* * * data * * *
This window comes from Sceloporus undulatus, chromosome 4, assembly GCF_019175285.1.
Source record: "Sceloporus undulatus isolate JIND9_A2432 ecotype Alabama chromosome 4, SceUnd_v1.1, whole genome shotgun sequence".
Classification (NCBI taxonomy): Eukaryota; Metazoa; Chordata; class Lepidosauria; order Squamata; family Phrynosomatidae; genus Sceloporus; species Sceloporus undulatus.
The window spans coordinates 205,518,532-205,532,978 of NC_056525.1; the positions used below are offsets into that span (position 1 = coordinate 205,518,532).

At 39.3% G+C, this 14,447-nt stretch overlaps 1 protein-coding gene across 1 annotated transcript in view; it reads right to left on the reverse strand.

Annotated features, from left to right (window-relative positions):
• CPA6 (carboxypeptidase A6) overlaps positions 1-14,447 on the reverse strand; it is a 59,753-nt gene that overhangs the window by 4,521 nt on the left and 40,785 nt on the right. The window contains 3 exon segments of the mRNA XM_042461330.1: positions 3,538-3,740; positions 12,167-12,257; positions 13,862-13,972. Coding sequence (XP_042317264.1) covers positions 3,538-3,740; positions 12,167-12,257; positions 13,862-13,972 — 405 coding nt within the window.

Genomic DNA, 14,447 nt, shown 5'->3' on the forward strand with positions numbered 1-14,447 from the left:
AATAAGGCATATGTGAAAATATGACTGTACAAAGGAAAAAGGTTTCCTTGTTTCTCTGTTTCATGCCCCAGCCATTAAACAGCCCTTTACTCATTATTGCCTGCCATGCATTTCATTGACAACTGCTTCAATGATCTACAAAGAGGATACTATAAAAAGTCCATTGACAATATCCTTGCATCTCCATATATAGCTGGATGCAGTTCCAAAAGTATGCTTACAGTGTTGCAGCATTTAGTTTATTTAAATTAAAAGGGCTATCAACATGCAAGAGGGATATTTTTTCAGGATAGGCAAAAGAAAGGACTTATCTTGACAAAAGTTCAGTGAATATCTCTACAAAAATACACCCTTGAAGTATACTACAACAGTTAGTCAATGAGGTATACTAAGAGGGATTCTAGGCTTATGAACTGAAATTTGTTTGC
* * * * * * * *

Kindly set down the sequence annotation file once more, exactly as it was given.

This window comes from Sceloporus undulatus, chromosome 4, assembly GCF_019175285.1.
Source record: "Sceloporus undulatus isolate JIND9_A2432 ecotype Alabama chromosome 4, SceUnd_v1.1, whole genome shotgun sequence".
Classification (NCBI taxonomy): Eukaryota; Metazoa; Chordata; class Lepidosauria; order Squamata; family Phrynosomatidae; genus Sceloporus; species Sceloporus undulatus.
The window spans coordinates 205,518,532-205,532,978 of NC_056525.1; the positions used below are offsets into that span (position 1 = coordinate 205,518,532).

At 39.3% G+C, this 14,447-nt stretch overlaps 1 protein-coding gene across 1 annotated transcript in view; it reads right to left on the reverse strand.

Annotated features, from left to right (window-relative positions):
• CPA6 (carboxypeptidase A6) overlaps positions 1-14,447 on the reverse strand; it is a 59,753-nt gene that overhangs the window by 4,521 nt on the left and 40,785 nt on the right. The window contains 3 exon segments of the mRNA XM_042461330.1: positions 3,538-3,740; positions 12,167-12,257; positions 13,862-13,972. Coding sequence (XP_042317264.1) covers positions 3,538-3,740; positions 12,167-12,257; positions 13,862-13,972 — 405 coding nt within the window.

Genomic DNA, 14,447 nt, shown 5'->3' on the forward strand with positions numbered 1-14,447 from the left:
AATAAGGCATATGTGAAAATATGACTGTACAAAGGAAAAAGGTTTCCTTGTTTCTCTGTTTCATGCCCCAGCCATTAAACAGCCCTTTACTCATTATTGCCTGCCATGCATTTCATTGACAACTGCTTCAATGATCTACAAAGAGGATACTATAAAAAGTCCATTGACAATATCCTTGCATCTCCATATATAGCTGGATGCAGTTCCAAAAGTATGCTTACAGTGTTGCAGCATTTAGTTTATTTAAATTAAAAGGGCTATCAACATGCAAGAGGGATATTTTTTCAGGATAGGCAAAAGAAAGGACTTATCTTGACAAAAGTTCAGTGAATATCTCTACAAAAATACACCCTTGAAGTATACTACAACAGTTAGTCAATGAGGTATACTAAGAGGGATTCTAGGCTTATGAACTGAAATTTGTTTGC